Human gene patents limit access to care
■ The AMA is asking an appellate court to uphold a decision that invalidates a company's patents on genes linked to breast and ovarian cancers.
Posted March 7, 2011.
When a physician needs information about a patient's genetic makeup, should the doctor have to worry about infringing on a gene patent?
In the exam room or even in the operating room, concern about running afoul of a gene patent raises the prospect of blocking fully informed treatment. It suggests a new type of urgent consult, not medical but legal, in hopes of unraveling the legalities of patent infringement. This chilling scenario was cited by the Litigation Center of the American Medical Association and the State Medical Societies, along with other medical organizations, in an amicus brief filed in what promises to be a landmark case concerning gene patents.
In 2009, the Assn. for Molecular Pathology and others filed a lawsuit against Myriad Genetics, challenging the validity of Myriad's patents on two genes associated with breast and ovarian cancers. The suit claimed that some women were unable to confirm their cancer test results elsewhere because Myriad had exclusive rights to use of the BRCA1 and BRCA2 genes and related diagnostic testing. The suit also said some women could not afford the $3,000 test. Myriad argued that the genes it isolated were different from those naturally occurring in the body.
On March 29, 2010, the U.S. District Court for the Southern District of New York invalidated Myriad's patents on the genes. District Judge Robert W. Sweet ruled the patents violated long-standing precedents that barred the patentability of natural phenomena. The ruling cast doubt on existing patents that cover 20% of the human genome and sparked debate about whether patents on human genes help or hinder medical innovation. Myriad appealed to the U.S. Court of Appeals for the Federal Circuit, which oversees patent cases.
The AMA is asking the court to uphold Sweet's decision. The practice of medicine is harmed by patents on gene sequences, DNA molecules and comparisons of gene sequences, the AMA and its partners state in their court brief. Such patents interfere with medical innovation, access to care, diagnosis and treatment. The brief cites an example of a company that filed for patent protection of a genetic sequence that indicates whether patients would benefit from its asthma medication. The company said during the patent's 20-year term that it would not let anyone use the sequence to see if the drug would help or harm patients.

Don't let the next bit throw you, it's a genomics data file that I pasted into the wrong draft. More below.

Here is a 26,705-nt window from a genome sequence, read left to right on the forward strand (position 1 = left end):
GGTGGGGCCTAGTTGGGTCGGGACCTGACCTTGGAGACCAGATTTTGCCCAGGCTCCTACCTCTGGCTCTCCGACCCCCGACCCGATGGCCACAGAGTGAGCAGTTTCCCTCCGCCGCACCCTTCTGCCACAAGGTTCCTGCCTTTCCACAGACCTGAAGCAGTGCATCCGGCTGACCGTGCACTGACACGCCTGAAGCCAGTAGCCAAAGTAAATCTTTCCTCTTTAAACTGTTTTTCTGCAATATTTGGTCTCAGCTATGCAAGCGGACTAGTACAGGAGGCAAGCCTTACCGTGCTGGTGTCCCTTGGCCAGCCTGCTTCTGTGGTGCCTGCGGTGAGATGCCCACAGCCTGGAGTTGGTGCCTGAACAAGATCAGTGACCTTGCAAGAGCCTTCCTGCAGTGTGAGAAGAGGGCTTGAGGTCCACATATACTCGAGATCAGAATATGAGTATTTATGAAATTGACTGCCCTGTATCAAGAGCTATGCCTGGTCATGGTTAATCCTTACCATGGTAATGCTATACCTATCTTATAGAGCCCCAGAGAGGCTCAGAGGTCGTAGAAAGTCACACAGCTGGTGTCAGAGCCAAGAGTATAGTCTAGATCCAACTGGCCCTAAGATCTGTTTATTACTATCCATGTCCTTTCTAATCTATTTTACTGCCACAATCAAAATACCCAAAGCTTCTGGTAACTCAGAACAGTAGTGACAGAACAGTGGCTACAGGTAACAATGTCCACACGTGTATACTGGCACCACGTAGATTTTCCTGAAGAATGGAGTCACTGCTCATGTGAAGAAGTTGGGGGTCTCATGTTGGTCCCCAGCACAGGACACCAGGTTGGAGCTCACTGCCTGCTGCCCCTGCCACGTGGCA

Research shows how gene patents hinder medical and scientific innovation. Consider that 49% of members of the American Society of Human Genetics had to limit their research because of gene patents. A survey of laboratories that perform DNA-based genetic tests found that one in four labs stopped doing some genetic tests due to patent restrictions or excessive royalty fees.
Myriad's control of the BRCA1 and BRCA2 sequences has led to misdiagnosis of patients, according to the brief. Patents on gene sequences increase health care costs and make genetic tests inaccessible to many patients. Existing non-patent incentives should be sufficient to promote innovations in genetics. Helping mankind, the prospect of a major award and achieving academic advancement have long inspired scientists and physicians to conduct genetic research.
The AMA Code of Ethics prohibits doctors from patenting medical procedures because such patents compromise care. In June 2010, the AMA House of Delegates adopted policy that the AMA oppose patents on human genes and their naturally occurring mutations. It said the AMA supports legislation requiring that existing gene patents be broadly licensed so they don't limit access through exclusivity terms, excessive royalties or other unreasonable terms. In addition, the Association supports legislation exempting from claims of infringement those who use patented genes for medical research and diagnosis.
Physicians need access to genetic information to make accurate diagnostic and treatment decisions. Patents should not interfere with determining what disease a patient has or what are the best medications to treat it. The sharing of medical and scientific information is necessary to advance medical care. It's what allows physicians do their necessary work and patients to benefit from it.